Every penny saved is one more towards stroke recovery and living post stroke. Every moment saved is one you can spend on relearning something else or something new. Every inch of space freed is one less that you have to clean. Every ounce of energy saved allows you to feel at ease to enjoy your life. And that's the whole point, isn't it?

Nothing is impossible.

Sunday, June 4, 2017

Sunday Stroke Survival: Rain, Rain Go Away!

It's been raining here on the homestead for three weeks. I was thinking about building an ark. No, not really.  Living on the side of one of the foothills in north Georgia helps. It all runs down to the creek which is a 100 feet below us. But all this weather has stopped forward progress on the building/repairs we had planned on the homestead. Not that it's rained or stormed every day, but close.

We had a delay in the delivery of the new chicken /rabbit shed. So the chicks are still free ranging. We've had a delay in the regrading and installation of the new driveway. Nobody wants to slide in the slick clay including me. No electrician wants to play with rewiring the outside power box in the rain. If they did I'd be concerned. It would do no good to trench the replacement water lines, it would be filled in almost as soon as it was trenched. So we sit and wait for it all to be done.

Meanwhile, the wet weather has played havoc with my life. The cooler damp weather causes my spasticity to be worse. Does this happen with anyone else? Even with the Botox, muscle relaxers, and the dry needling. My arm draws up in a tight set of muscles and dares me to try and straighten it. When I try it cramps into a charlie horse. My leg is just as bad. I have to put my AFO and socks on first thing in the morning. I can't take it off until bed time or I won't be able to put it on again. Imagine trying to relax or nap with this thing on.

My shoulder on my affected side is painful upon movement. I think I've developed osteoarthritis due to the ACL tear and the rotator cuff injuries a year to five years ago. Fun fun. It just adds to my misery. I really don't mean to complain. It would help to know I'm not the only one out there with this going on. I still have animals to care for and a life to live even though it's raining.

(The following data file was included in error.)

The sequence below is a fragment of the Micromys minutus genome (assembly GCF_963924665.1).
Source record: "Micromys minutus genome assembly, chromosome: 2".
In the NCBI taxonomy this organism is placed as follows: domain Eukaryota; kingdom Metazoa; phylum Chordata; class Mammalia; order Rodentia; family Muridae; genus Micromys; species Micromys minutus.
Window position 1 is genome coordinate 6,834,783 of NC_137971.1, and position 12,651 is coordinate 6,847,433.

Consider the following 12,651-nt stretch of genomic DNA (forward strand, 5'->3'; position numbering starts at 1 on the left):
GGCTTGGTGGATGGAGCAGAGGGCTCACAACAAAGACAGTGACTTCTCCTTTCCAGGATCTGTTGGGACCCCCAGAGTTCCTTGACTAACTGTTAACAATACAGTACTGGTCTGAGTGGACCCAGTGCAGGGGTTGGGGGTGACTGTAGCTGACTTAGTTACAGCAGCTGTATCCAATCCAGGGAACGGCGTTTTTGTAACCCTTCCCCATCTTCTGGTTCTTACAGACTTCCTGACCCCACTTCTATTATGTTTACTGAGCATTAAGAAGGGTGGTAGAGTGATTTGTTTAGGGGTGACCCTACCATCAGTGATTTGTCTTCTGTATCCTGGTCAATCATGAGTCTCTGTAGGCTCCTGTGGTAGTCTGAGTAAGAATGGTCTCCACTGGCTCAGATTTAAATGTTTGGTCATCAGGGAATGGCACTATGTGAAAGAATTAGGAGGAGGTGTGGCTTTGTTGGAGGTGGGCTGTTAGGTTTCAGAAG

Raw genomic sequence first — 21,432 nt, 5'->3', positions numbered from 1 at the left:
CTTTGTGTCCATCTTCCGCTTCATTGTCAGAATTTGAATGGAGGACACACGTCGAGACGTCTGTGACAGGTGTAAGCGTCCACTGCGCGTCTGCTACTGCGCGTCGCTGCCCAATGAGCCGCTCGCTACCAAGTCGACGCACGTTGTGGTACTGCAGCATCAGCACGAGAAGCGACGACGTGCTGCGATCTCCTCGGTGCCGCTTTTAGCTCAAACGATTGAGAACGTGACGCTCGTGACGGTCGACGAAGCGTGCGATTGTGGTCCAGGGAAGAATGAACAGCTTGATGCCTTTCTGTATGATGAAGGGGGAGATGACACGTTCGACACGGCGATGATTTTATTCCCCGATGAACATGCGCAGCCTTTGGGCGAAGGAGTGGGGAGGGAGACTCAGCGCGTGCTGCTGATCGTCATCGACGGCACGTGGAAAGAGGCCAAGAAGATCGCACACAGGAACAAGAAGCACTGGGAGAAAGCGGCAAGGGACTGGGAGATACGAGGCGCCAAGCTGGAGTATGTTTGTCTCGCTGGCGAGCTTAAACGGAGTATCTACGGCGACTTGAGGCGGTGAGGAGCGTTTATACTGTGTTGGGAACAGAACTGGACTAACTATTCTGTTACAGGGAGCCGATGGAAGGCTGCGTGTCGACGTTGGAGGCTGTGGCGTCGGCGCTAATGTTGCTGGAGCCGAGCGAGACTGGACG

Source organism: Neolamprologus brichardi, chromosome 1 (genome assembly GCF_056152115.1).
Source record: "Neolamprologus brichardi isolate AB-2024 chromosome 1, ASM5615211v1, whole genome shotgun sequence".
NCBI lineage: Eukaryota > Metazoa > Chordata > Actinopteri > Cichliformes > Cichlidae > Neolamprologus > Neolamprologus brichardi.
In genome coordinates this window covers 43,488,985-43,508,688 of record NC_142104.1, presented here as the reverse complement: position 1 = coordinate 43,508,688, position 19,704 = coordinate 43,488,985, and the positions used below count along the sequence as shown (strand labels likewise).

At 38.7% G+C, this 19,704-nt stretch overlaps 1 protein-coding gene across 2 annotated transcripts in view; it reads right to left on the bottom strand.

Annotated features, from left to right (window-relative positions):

Walking in mud and rain is never any fun in living post stroke. First of all, I'm walking with a cane. Even more so when it's rainy and slick. I've just had too many falls to walk around in the rain without it. I may be stubborn, but I'm not stupid. The soles of my shoes may be thick rubber (not really but you know what I mean) with deep treads for better traction, but that won't keep me from sliding. Well, they do to a point. But clog those nice treads with mud and all bets are off. Walk into a store with those high gloss tiles and BOOM. I'll fall in a heart beat without my cane.

This poses an interesting dilemma. I can't move my arm to put on a jacket. I can't use an umbrella because my only working hand is full of a what do you do? My daddy always told me that I didn't need to worry about getting wet "because poop floats." Yes, he was just being ugly in the comparison. He really didn't mean it I'm sure.

So all my life I've rarely worn rain gear. I would get wet, but I would dry. It's like saying " a little rain won't hurt you." But before, I could at least run to get out of the rain.  Not now. So I get soaked. I'll dry. But then again, I walk from the car into an air conditioned store. BRRR! A rain soaked sock under my AFO is very uncomfortable. It rubs and cuts even with the extra padding the brace maker put in. Then there is the clean up afterwards. Wiping the whole AFO in alcohol after drying it. Having my insurance only pay for one pair of specialty shoes a year doesn't help. I'm off my feet until all of it dries. No sense in putting on a dry sock and AFO if the shoe is soaked inside and out. But I'm tired of getting soaked!

I know Rebecca Dutton mentioned in her blog a couple of years ago about a strap up gollashes, but I can't find it now. So Rebecca! At the time, I filed it away under "that would be nice, but not really necessary." This past month has proved the necessity to me.

I'm also looking into purchasing a rain slick that I won't have to put my arm into the sleeve, but can fasten one handed over the top of my affected arm. It may just mean getting one a size or two larger. The fasten easily one handed is the imperative. A zipper wouldn't be bad but joining the two sides into the zipper would be maddening. I would be exhausted by the time I finally got it fastened and zipped up to do anything else.

I know, Murphy's Law, that by the time I get all this new gear the rains will probably stop. But it won't truly stop. Even with last year's drought, it's has still been a very wet spring. I'll just be prepared. For as my mama used to say, "there will always be an again."

So that's it for this week. Remember...
Nothing is impossible.